Your Campers Are Safe
By Amanda Zoellner
Camp professionals conscientiously protect campers’ physical safety and security. However, many of us aren’t trained to think in the same way about the safety and security of the personal information we collect. Even at a camp where campers don’t have internet access or cell phones, credit-card numbers are collected from parents, and driver’s licenses and Social Security numbers of staff members are recorded. As a good business practice--and sometimes for legal reasons--we have a responsibility to protect this information.
Mass Audubon--a statewide conservation organization that operates wildlife sanctuaries in 90 Massachusetts communities, including 16 day camps and an overnight camp--had an opportunity over the past year to think critically as an organization about the personal information we collect, and how we keep it safe. On March 1, 2010, new regulations governing personal information went into effect (201 CMR 17.00 Standards for the Protection of Personal Information of Residents of the Commonwealth). These provisions apply to anyone who owns or licenses personal information about a Massachusetts resident; this includes any combination of a name with a credit card, bank account, Social Security, driver’s license, or state-ID card number.
What we learned can be helpful to you, even if your camp doesn’t serve Massachusetts residents. We developed a comprehensive plan to secure personal information, with customized procedures for each location where personal information may be collected or stored. At each of our camps, sanctuaries and offices, one staff member is responsible for maintaining and annually updating the written plan, answering or referring questions, and training staff members to protect personal information.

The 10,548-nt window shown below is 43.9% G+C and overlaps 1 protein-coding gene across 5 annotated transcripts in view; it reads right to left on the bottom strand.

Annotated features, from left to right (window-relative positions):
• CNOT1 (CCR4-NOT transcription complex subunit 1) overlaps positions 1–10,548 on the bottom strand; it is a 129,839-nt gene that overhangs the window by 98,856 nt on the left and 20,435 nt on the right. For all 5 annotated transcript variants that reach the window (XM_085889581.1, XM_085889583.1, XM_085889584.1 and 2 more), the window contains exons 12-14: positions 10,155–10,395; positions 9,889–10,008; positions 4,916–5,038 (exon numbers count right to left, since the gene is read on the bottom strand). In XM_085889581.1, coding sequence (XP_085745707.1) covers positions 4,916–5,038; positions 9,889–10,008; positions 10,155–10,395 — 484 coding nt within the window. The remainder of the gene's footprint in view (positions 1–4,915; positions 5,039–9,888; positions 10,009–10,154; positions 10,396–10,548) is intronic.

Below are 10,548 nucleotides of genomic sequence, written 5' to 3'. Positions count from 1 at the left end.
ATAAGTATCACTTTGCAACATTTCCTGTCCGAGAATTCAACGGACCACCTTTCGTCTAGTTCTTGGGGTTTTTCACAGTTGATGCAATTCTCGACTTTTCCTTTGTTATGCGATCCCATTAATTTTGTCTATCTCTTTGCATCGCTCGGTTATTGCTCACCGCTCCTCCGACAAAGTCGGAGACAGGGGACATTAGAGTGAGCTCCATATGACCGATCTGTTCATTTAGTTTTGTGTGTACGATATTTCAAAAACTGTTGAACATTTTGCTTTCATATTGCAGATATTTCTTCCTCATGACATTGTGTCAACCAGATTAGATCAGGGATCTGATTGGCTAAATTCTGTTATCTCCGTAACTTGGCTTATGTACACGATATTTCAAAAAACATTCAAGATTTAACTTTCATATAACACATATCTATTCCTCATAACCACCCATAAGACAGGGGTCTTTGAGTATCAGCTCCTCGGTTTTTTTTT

In implementing the plan, we made a conscious decision to collect and retain less personal information. For example, photocopies of checks were made to keep with bank-deposit records. While most checks are not copied anymore, bank-account numbers are obscured on those that are kept. We’ve also made it easier to destroy information no longer needed. For example, registration forms were reformatted so credit-card numbers can be sliced off and shredded. Credit-card machines also have been programmed to print only the last four digits of card numbers on receipts. In addition, camp registration forms are no longer accepted via fax because camp faxes don’t come into a secure area. And since the financial-aid application asks families to provide proof of income, usually with a copy of a tax return, applicants are now asked to obscure Social Security and bank-account numbers before making copies so we don’t see this information.
Locking Up Files
For physical layers of security, a lock has been added to the file cabinet that holds financial and personnel files; another locked cabinet stores materials scheduled to be destroyed periodically with a contracted document-shredding company. Cross-cut shredders also have been purchased to destroy small amounts of information as needed, both in the central office and at the various camp locations. For electronic security, the information-technology department now includes individual network accounts for every user, more frequent password changes, password-protected areas of our intranet where sensitive information can be stored and viewed, and software that detects and prevents saving or transmission of personal information in unsecure electronic files. Reminders also have been added to e-mail signatures and the Web site to inform people that it’s not secure to send personal information by e-mail.